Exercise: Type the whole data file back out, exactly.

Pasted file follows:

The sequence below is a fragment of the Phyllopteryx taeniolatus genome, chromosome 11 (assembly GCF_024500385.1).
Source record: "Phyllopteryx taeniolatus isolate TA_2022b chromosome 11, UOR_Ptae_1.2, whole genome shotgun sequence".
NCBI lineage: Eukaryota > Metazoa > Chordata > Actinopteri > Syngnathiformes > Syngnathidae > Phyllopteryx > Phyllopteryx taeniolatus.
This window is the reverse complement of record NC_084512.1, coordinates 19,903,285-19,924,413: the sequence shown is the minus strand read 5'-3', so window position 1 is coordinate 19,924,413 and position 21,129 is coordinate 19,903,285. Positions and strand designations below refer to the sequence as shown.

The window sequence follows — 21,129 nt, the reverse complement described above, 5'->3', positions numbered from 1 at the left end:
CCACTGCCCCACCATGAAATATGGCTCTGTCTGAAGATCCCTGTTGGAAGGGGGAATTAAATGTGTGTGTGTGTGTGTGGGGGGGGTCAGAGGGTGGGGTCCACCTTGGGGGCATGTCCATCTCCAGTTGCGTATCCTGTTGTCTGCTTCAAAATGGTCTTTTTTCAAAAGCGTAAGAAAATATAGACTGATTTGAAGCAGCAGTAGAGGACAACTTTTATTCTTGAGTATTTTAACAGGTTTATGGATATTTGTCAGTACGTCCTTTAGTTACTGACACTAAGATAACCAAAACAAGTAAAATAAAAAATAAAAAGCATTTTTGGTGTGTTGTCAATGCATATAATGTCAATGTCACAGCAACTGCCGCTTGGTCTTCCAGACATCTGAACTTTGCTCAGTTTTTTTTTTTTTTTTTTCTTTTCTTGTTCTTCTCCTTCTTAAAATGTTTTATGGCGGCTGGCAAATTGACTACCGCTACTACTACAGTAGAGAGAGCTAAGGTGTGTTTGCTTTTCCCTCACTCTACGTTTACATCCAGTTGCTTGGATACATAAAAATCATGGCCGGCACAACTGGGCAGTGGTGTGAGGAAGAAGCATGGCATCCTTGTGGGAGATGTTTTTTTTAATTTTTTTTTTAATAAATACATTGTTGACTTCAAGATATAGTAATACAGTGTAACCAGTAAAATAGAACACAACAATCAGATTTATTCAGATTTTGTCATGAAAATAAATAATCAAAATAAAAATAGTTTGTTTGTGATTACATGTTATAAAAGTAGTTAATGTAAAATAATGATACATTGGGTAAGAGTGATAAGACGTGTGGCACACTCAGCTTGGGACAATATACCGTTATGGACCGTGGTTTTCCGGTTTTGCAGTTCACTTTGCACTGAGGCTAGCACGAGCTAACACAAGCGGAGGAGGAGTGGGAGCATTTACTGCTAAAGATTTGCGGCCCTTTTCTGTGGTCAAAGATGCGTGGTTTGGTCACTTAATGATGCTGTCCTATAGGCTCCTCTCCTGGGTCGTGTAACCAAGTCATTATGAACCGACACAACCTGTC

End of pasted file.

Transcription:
The sequence below is a fragment of the Phyllopteryx taeniolatus genome, chromosome 11 (assembly GCF_024500385.1).
Source record: "Phyllopteryx taeniolatus isolate TA_2022b chromosome 11, UOR_Ptae_1.2, whole genome shotgun sequence".
NCBI lineage: Eukaryota > Metazoa > Chordata > Actinopteri > Syngnathiformes > Syngnathidae > Phyllopteryx > Phyllopteryx taeniolatus.
This window is the reverse complement of record NC_084512.1, coordinates 19,903,285-19,924,413: the sequence shown is the minus strand read 5'-3', so window position 1 is coordinate 19,924,413 and position 21,129 is coordinate 19,903,285. Positions and strand designations below refer to the sequence as shown.

The window sequence follows — 21,129 nt, the reverse complement described above, 5'->3', positions numbered from 1 at the left end:
CCACTGCCCCACCATGAAATATGGCTCTGTCTGAAGATCCCTGTTGGAAGGGGGAATTAAATGTGTGTGTGTGTGTGTGGGGGGGGTCAGAGGGTGGGGTCCACCTTGGGGGCATGTCCATCTCCAGTTGCGTATCCTGTTGTCTGCTTCAAAATGGTCTTTTTTCAAAAGCGTAAGAAAATATAGACTGATTTGAAGCAGCAGTAGAGGACAACTTTTATTCTTGAGTATTTTAACAGGTTTATGGATATTTGTCAGTACGTCCTTTAGTTACTGACACTAAGATAACCAAAACAAGTAAAATAAAAAATAAAAAGCATTTTTGGTGTGTTGTCAATGCATATAATGTCAATGTCACAGCAACTGCCGCTTGGTCTTCCAGACATCTGAACTTTGCTCAGTTTTTTTTTTTTTTTTTTCTTTTCTTGTTCTTCTCCTTCTTAAAATGTTTTATGGCGGCTGGCAAATTGACTACCGCTACTACTACAGTAGAGAGAGCTAAGGTGTGTTTGCTTTTCCCTCACTCTACGTTTACATCCAGTTGCTTGGATACATAAAAATCATGGCCGGCACAACTGGGCAGTGGTGTGAGGAAGAAGCATGGCATCCTTGTGGGAGATGTTTTTTTTAATTTTTTTTTTAATAAATACATTGTTGACTTCAAGATATAGTAATACAGTGTAACCAGTAAAATAGAACACAACAATCAGATTTATTCAGATTTTGTCATGAAAATAAATAATCAAAATAAAAATAGTTTGTTTGTGATTACATGTTATAAAAGTAGTTAATGTAAAATAATGATACATTGGGTAAGAGTGATAAGACGTGTGGCACACTCAGCTTGGGACAATATACCGTTATGGACCGTGGTTTTCCGGTTTTGCAGTTCACTTTGCACTGAGGCTAGCACGAGCTAACACAAGCGGAGGAGGAGTGGGAGCATTTACTGCTAAAGATTTGCGGCCCTTTTCTGTGGTCAAAGATGCGTGGTTTGGTCACTTAATGATGCTGTCCTATAGGCTCCTCTCCTGGGTCGTGTAACCAAGTCATTATGAACCGACACAACCTGTC